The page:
The Sandoval Signpost

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letters, opinions, editorials

[regarding SAD 7; see page 1, this Signpost.]

re: who allowed the construction?

It never ceases to amaze me what people can achieve when they unite together in a common cause and push for change. Congratulations go to those residents who exercised their constitutional rights and submitted protests or spoke up in defense of their stand.

What amazes me is the inability of this City Council, or at least some of its members, to come to the realization that the city of Rio Rancho has culpability in this matter. It seems certain council members want to place all responsibility for funding the correction of the problems in SAD 7 on the property owners. Based on public comments by some of these leaders, it appears they are more interested in covering their backsides, by attacking their critics, than they are trying to find common economic ground with the property owners in SAD 7.

The question city councilors should be asking city administration is:

(About Article 7, Storm Drainage Regulations, of Rio Rancho)

1. Did the city employees who approved these building permits (that created the current situation) just blatantly disregard the ordinances, hence they were guilty of misfeasance in the discharge of their duties, or did they just repeatedly make stupid mistakes?

2. Were these individuals under undue pressure from their superiors, city leadership or the developers themselves to approve these building permits, in the name of personal profit and an increased taxation base for the city?

3. Is there any recourse still open to the city to take action against active duty city employees who disregarded the ordinances or against the developers or political forces that might have unduly influenced the permit approval process?

4. Are there now sufficient checks and balances in place to make certain that these drainage issues never become a problem for future property owners in the city?


re: Bernalillo growth

Our little town of Bernalillo is being destroyed by land developers and opportunists. The zoning department of Bernalillo thinks it works for the large land holders—not for the taxpayers and voters. The average person wants Residential R-1, while the second floor of City Hall wants to maximize the growth by putting as many people as possible per square foot. Bernalillo does not need more apartments. We are full. Traffic is bad. Congestion is bad.

The Flying Star property is in violation of our own rules about parking. Take a look. If you do not like what you see there, do something about it. Call your mayor at 771-7129 or call our town manager at 867-3311. Call our town councilors. If you don’t call, you will get what you deserve—traffic, crime, and apartments everywhere.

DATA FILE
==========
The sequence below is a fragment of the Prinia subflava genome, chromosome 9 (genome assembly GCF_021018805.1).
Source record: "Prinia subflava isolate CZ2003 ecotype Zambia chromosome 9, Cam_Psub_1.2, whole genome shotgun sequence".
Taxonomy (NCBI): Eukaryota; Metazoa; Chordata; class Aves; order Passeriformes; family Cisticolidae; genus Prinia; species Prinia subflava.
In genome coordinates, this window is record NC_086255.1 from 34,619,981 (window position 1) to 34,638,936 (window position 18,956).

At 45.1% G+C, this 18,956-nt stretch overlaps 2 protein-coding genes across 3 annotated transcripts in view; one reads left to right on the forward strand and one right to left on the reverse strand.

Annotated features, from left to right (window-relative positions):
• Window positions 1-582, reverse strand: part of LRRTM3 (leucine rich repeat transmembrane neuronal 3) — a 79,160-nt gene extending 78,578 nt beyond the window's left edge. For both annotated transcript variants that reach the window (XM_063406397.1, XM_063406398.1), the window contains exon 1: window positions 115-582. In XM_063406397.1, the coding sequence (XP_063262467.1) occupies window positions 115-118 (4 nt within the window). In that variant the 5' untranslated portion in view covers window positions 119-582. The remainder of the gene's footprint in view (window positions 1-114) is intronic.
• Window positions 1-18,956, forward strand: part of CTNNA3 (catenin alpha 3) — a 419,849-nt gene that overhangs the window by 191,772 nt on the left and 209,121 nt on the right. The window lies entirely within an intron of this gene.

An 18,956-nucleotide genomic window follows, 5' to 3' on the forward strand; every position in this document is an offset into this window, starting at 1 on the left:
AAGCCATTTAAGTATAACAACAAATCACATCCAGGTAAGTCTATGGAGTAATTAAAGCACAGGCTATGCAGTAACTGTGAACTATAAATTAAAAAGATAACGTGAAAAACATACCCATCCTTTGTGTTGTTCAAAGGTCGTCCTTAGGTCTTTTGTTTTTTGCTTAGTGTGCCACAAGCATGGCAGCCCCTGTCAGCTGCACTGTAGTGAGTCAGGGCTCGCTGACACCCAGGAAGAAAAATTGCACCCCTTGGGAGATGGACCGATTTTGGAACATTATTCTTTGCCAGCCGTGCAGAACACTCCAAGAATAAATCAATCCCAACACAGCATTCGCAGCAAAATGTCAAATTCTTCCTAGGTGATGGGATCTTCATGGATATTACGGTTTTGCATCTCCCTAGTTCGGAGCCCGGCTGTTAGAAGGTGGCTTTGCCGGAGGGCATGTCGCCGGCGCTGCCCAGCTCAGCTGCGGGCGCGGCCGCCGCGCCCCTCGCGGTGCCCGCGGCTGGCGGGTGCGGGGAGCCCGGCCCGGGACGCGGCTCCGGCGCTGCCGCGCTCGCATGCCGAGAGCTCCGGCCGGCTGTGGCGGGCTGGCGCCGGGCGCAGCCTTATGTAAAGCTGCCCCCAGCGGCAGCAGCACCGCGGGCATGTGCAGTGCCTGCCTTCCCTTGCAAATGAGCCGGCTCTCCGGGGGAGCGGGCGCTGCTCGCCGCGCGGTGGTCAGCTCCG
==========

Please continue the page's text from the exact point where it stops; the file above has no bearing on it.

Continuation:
—JOHN LOLL, Bernalillo

Stereogram by Gary Priester

A Valentine’s stereogram, by Gary Priester
Relax your eyes and look “through” the image, not focusing on the foreground. Let your brain work to see the hidden image above.

re: survey: Placitas BLM/Energy Corridor future?

What is your wish for the BLM land? Energy corridor, development, mining, open space for wildlife and wild horses, etc. Your voice counts!

Within the past month and a half, every resident of Placitas should have received a WHOA (Wild Horse Observer’s Association) newsletter/survey. The results of the survey will be tabulated and accepted as data by the Bureau of Land Management (BLM) as input for the upcoming BLM Resource Management Plan Update. WHOA is setting up informational meetings in and around Placitas with the BLM. Please let us know if you or your organization is interested in attending such a meeting.

The BLM is now in the process of reviewing its more than twenty-year-old plan. It is important that we understand that although the five thousand-acre area managed by the BLM is presently a great outdoor recreation area, there is no guarantee that it will remain as such. There are many competing interests for use of this land. Some are compatible with existing wildlife, including the wild horse herd. Many are not. (See possible options in the WHOA newsletter/survey).

A community survey such as the WHOA survey serves two important purposes:

1) Not everyone has the time to attend public meetings, yet everyone’s input is needed, and,

2) If we know what the majority of Placitans want, we can be sure the BLM will be given a clear message which is representative of the entire community and includes each individual’s comments.

For those of you who received two surveys (the Las Placitas Association sent a survey to its members only), it is important that you fill out both surveys. We hope this clears up any possible confusion.